Match the following: Chapter 5 - Producer's Behaviour Economics Solutions for Class 12 Commerce Economics

Match the following:
 
Group A
Group B
1) Perfectly Elastic Supply
a. Vertical supply curve
2) Stock
b. Horizontal supply curve
3) Increase in supply
c. Potential supply
4) Perfectly Inelastic supply
d. Rightward shift in supply curve
5) TCTQ
e. Leftward shift in

f. Average cost
ANSWER:

Group A
Group B
i. Perfectly Elastic Supply
b. Horizontal supply curve
ii. Stock
c. Potential supply
iii. Increase in supply
d. Rightward shift in supply curve
iv. Perfectly Inelastic supply
a. Vertical supply curve
v. TCTQ
f. Average cost

Explanations:

i. Perfectly elastic supply implies a situation where the quantity supplied is fully (or highly) responsive to the change in the price of the good. Accordingly, a very small change in the price leads to an infinite change in the quantity supplied. A perfectly elastic supply curve originates from the vertical intercept of the price-axis and remains horizontally parallel to the quantity axis.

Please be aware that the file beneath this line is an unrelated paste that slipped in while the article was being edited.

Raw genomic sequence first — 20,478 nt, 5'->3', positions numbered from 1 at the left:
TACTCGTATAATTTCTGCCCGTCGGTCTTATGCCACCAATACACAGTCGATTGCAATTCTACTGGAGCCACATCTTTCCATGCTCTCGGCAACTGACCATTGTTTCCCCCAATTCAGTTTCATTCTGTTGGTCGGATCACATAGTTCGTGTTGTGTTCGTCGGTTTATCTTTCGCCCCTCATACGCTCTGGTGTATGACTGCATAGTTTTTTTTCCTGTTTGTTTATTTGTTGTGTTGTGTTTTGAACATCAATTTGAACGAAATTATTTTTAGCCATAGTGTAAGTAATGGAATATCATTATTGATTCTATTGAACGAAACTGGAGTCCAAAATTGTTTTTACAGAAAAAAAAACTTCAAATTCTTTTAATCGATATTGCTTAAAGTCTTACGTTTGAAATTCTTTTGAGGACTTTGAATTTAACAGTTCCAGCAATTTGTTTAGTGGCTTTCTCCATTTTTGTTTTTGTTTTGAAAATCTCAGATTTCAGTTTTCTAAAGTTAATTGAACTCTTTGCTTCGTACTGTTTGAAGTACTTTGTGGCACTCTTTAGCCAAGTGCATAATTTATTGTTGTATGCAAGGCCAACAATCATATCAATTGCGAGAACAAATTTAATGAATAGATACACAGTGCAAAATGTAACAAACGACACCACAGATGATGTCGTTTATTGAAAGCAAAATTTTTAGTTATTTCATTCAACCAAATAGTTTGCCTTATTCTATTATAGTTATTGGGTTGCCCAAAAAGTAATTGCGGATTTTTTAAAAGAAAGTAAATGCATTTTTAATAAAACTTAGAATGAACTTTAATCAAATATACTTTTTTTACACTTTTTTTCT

ii. Stock is the amount of goods that are available with the seller for sale at a given point of time. A higher stock implies higher sale can be done and vice- versa. Thus, we can say that stock determines the potential supply.

iii. Increase in supply implies that a larger quantity is supplied at the same price. This increase in supply can be because of favourable changes in factors such as decrease in the factor prices, advancement in technology, favourable government policies etc. An increase in supply is represented by a parallel rightward shift of the supply curve.



iv. When the quantity supplied is totally unresponsive to the change in the price of a good, the supply of the good is said to be perfectly inelastic. In such a situation, the supply curve originates from the horizontal intercept of the quantity-axis and remains vertically parallel to the price axis representing that the supply remains fixed whatever be the price.

The figure given below shows a perfectly inelastic supply curve.



v. Average cost is defined as the per unit cost of producing output. It is derived by dividing total cost by quantity of the output produced. That is,


Average cost =  



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